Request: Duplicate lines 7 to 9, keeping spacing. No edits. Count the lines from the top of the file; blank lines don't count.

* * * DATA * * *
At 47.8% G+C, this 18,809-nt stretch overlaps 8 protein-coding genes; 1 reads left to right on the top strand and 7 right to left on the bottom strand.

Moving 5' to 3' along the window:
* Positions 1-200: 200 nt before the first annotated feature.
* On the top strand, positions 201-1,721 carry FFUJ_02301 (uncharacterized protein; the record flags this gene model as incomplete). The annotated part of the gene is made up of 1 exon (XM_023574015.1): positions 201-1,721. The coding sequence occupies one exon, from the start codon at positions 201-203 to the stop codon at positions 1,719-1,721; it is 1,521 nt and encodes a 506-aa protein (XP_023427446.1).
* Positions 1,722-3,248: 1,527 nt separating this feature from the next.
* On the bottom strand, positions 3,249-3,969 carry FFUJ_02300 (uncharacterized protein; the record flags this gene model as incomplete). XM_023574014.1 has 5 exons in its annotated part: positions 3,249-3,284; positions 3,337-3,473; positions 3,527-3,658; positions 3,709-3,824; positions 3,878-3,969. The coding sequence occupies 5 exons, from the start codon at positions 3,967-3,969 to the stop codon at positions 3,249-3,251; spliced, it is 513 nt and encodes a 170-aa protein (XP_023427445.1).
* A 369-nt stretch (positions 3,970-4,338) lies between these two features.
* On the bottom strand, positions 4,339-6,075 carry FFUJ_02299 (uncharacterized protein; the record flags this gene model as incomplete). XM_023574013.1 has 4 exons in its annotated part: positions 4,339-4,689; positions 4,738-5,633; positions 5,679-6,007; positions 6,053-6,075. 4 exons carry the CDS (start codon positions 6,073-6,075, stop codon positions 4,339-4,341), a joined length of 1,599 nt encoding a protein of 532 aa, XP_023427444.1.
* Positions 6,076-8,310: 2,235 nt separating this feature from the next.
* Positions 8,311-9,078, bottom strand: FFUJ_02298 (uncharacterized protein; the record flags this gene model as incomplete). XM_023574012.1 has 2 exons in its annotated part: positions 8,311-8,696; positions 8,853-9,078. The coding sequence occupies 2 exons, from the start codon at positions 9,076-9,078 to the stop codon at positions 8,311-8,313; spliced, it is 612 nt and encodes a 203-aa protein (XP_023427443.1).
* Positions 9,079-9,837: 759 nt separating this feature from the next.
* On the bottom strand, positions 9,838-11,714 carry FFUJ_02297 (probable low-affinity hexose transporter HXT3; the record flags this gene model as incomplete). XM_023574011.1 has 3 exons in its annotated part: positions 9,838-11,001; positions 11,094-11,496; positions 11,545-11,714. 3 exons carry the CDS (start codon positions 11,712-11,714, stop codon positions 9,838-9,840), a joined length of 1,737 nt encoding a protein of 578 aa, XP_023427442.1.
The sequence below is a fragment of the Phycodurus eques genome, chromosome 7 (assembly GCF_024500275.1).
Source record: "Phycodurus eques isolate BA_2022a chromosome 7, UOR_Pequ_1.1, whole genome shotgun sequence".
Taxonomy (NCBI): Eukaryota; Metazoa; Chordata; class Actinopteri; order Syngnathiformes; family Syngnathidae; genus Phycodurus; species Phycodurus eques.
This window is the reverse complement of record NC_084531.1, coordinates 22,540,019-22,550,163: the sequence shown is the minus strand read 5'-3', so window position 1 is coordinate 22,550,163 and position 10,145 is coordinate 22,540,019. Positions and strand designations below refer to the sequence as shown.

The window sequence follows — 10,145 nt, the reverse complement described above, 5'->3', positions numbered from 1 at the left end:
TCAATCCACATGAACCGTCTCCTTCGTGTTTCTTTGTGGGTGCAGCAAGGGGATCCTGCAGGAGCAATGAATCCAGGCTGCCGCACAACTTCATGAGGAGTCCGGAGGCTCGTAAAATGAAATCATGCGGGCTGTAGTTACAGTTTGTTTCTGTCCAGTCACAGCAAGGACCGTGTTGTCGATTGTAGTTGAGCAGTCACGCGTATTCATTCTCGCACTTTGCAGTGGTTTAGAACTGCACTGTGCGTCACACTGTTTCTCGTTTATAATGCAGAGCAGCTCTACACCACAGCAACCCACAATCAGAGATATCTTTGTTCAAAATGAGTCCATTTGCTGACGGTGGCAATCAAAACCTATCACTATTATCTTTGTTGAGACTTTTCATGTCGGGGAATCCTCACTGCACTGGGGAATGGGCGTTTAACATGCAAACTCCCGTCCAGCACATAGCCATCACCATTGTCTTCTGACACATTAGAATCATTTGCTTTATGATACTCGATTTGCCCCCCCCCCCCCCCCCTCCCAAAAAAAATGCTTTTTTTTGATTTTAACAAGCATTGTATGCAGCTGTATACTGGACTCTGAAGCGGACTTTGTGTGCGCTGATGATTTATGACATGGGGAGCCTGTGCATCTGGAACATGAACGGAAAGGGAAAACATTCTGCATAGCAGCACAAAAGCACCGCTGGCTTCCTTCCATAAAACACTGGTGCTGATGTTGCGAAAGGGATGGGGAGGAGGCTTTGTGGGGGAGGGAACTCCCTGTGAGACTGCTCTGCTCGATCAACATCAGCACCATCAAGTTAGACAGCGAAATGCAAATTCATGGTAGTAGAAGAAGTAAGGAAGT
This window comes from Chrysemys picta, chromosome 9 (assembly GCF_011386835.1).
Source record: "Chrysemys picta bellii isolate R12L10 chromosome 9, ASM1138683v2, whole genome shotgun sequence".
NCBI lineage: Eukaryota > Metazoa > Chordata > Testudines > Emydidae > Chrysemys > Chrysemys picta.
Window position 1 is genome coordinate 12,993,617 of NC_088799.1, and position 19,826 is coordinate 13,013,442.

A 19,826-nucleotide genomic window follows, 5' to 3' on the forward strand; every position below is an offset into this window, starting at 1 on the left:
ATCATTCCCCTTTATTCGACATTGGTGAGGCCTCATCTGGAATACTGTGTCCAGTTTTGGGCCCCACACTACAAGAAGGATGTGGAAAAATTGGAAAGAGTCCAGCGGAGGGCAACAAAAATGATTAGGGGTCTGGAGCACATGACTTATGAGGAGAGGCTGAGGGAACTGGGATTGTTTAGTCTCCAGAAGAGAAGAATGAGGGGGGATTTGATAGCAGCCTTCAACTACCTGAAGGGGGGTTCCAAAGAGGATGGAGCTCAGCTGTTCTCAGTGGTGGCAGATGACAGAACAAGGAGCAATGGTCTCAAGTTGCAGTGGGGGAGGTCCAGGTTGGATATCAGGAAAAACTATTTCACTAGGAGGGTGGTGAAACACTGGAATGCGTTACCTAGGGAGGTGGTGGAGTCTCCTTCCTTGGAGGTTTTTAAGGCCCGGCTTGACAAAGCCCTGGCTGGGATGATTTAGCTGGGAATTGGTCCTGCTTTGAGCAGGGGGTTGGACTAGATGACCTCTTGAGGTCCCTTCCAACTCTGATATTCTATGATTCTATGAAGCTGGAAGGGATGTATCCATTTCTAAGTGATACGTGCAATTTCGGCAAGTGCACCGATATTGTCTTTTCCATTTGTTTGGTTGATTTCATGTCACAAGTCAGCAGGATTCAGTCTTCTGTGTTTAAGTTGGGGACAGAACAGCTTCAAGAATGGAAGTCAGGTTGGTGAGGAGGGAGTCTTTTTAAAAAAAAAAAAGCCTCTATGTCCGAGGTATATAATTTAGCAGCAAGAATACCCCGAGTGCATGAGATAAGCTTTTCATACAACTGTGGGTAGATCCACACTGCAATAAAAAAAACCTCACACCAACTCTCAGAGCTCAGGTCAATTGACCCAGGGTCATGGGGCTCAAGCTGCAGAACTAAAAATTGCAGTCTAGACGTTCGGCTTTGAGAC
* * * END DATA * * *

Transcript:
* A 369-nt stretch (positions 3,970-4,338) lies between these two features.
* On the bottom strand, positions 4,339-6,075 carry FFUJ_02299 (uncharacterized protein; the record flags this gene model as incomplete). XM_023574013.1 has 4 exons in its annotated part: positions 4,339-4,689; positions 4,738-5,633; positions 5,679-6,007; positions 6,053-6,075. 4 exons carry the CDS (start codon positions 6,073-6,075, stop codon positions 4,339-4,341), a joined length of 1,599 nt encoding a protein of 532 aa, XP_023427444.1.
* Positions 6,076-8,310: 2,235 nt separating this feature from the next.